Just discovered Ben Haim's Symphony No 2.  Reminds me a bit of a Bloch/Rozsa/Vaughan Williams synthesis - very enjoyable. Glad my Ben Haim thread has been a Roman Triumph  ;D

The Second was the one that I taped around 1978, and liked a lot - but didn't hear since then. You're not referring to a recent cd release, are you?  :-\
… music is not only an 'entertainment’, nor a mere luxury, but a necessity of the spiritual if not of the physical life, an opening of those magic casements through which we can catch a glimpse of that country where ultimate reality will be found.    RVW, 1948

snyprrr

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Re: Paul Ben Haim (1897-1984)
« Reply #11 on: June 06, 2012, 05:50:48 AM »
He had a short very beautiful and effective solo violin sonata. I've it by no less than Francescatti (!) A curiosity than a French catholic choose a Jewish folk work to play, and a fantastic play it was.

I have the Solo Violin Sonata on the Hyperion release of Bloch's Violin Music. It has a nice 'sotto voce' slow movement. There's also a String Quartet I haven't heard.

Offline carlos

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Re: Paul Ben Haim (1897-1984)
« Reply #12 on: June 06, 2012, 06:07:21 AM »
Don't have that record, but Shahan is a fantastic violinist. He had complete Hubay's "Scenes de la Czarda" and other pieces on a double that's a real gem.
Piantale a la leche hermano, que eso arruina el corazón! (from a tango's letter)

Offline Gurn Blanston

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Re: Paul Ben Haim (1897-1984)
« Reply #13 on: June 06, 2012, 06:31:34 AM »
I have the Solo Violin Sonata on the Hyperion release of Bloch's Violin Music. It has a nice 'sotto voce' slow movement. There's also a String Quartet I haven't heard.

This is that disk, Carlos;



IIRC, I was the one who rec'd it to Snips, although that was for the Bloch (still stand by that!). Good disk.

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snyprrr

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Re: Paul Ben Haim (1897-1984)
« Reply #14 on: June 06, 2012, 04:30:08 PM »
This is that disk, Carlos;



IIRC, I was the one who rec'd it to Snips, although that was for the Bloch (still stand by that!). Good disk.

8)

Just revisited the three Ben'Haim tracks. The 'sotto voce' part still sticks out like a beautiful sore thumb: he really plays that dynamic well!  I still don't see these pieces much divorced from this particular album. They HAVE to be HERE on THIS album alone!, especially after the two Bloch Solo Violin Suites. Some Composers were just meant to be prime 'filler'.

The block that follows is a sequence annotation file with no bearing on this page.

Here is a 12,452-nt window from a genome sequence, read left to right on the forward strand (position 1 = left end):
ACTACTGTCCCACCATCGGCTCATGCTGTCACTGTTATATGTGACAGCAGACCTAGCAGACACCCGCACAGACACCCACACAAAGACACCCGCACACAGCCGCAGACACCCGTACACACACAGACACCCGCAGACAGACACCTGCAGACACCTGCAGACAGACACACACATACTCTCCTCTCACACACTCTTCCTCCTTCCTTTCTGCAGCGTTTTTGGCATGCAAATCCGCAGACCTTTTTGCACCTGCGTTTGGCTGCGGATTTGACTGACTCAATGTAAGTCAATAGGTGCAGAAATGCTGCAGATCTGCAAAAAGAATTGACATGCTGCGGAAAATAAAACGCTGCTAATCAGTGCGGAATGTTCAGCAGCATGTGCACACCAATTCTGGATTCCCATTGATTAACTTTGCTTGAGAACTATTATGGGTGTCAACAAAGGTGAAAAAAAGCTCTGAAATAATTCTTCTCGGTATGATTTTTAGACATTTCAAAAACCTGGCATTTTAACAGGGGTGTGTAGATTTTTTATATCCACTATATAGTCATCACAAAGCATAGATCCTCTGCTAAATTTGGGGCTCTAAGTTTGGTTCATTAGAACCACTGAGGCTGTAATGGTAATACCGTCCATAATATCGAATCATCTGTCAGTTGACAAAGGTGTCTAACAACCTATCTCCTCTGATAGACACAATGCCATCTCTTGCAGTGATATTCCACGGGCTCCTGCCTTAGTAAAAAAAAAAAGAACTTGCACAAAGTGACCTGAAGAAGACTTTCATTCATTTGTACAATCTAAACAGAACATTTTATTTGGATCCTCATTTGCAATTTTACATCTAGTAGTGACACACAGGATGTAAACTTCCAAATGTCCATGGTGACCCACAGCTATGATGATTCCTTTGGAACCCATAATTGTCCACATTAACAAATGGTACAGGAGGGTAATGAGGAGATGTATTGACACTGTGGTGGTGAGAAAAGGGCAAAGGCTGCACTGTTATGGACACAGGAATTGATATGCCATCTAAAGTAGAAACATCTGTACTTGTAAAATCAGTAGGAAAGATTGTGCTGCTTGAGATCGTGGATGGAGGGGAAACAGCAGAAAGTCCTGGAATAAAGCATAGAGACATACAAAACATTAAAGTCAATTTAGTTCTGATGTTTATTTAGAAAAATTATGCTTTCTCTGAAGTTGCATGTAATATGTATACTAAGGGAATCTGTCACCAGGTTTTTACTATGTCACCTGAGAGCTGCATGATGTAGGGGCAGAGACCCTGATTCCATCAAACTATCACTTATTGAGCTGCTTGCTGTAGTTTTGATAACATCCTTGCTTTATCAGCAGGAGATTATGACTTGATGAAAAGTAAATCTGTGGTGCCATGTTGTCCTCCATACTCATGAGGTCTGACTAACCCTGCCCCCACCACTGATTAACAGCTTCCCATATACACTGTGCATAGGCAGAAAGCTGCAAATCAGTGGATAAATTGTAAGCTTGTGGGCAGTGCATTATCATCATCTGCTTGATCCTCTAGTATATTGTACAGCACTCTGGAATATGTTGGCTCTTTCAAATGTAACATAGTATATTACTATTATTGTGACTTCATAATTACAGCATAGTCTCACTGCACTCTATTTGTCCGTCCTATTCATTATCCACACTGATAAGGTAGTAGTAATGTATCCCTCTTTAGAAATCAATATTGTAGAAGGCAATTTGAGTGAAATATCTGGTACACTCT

Thanks again G.!

Offline vandermolen

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Re: Paul Ben Haim (1897-1984)
« Reply #15 on: June 07, 2012, 03:14:30 AM »
The Second was the one that I taped around 1978, and liked a lot - but didn't hear since then. You're not referring to a recent cd release, are you?  :-\

No Johan, but I recently downloaded a new performance (Botstein) - an added feature of this live performance is a massive sneeze by a member of the audience during a very quiet passage, followed by someone (Botstein?) shouting 'COVER YOUR MOUTH' very angrily. I have a CD with the RPO performing it, but this is an old one.
"Courage is going from failure to failure without losing enthusiasm" (Churchill).

'The test of a work of art is, in the end, our affection for it, not our ability to explain why it is good' (Stanley Kubrick).

Offline vandermolen

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Re: Paul Ben Haim (1897-1984)
« Reply #16 on: May 27, 2014, 08:50:21 AM »
Rather tempted by this well reviewed disc:

"Courage is going from failure to failure without losing enthusiasm" (Churchill).

'The test of a work of art is, in the end, our affection for it, not our ability to explain why it is good' (Stanley Kubrick).

kishnevi

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Re: Paul Ben Haim (1897-1984)
« Reply #17 on: May 27, 2014, 05:42:54 PM »
Rather tempted by this well reviewed disc:


well, it is not as if there is a plethora of recordings to pick from, so yes, get it.  But I was more impressed by the disc of string quartets and allied music Toccata released a few months ago, so I would say get that first.

Offline The new erato

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Re: Paul Ben Haim (1897-1984)
« Reply #18 on: May 27, 2014, 08:14:27 PM »
well, it is not as if there is a plethora of recordings to pick from, so yes, get it.  But I was more impressed by the disc of string quartets and allied music Toccata released a few months ago, so I would say get that first.
I strongly second that (in fact I think I said the same thing in the listening thread).

Offline vandermolen

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Re: Paul Ben Haim (1897-1984)
« Reply #19 on: May 27, 2014, 09:38:04 PM »
Thanks very much for the Toccata recommendations. I had already ordered the Chandos before I read the posts so will see how I get on with that and order the Toccata CD at a later date.
"Courage is going from failure to failure without losing enthusiasm" (Churchill).

'The test of a work of art is, in the end, our affection for it, not our ability to explain why it is good' (Stanley Kubrick).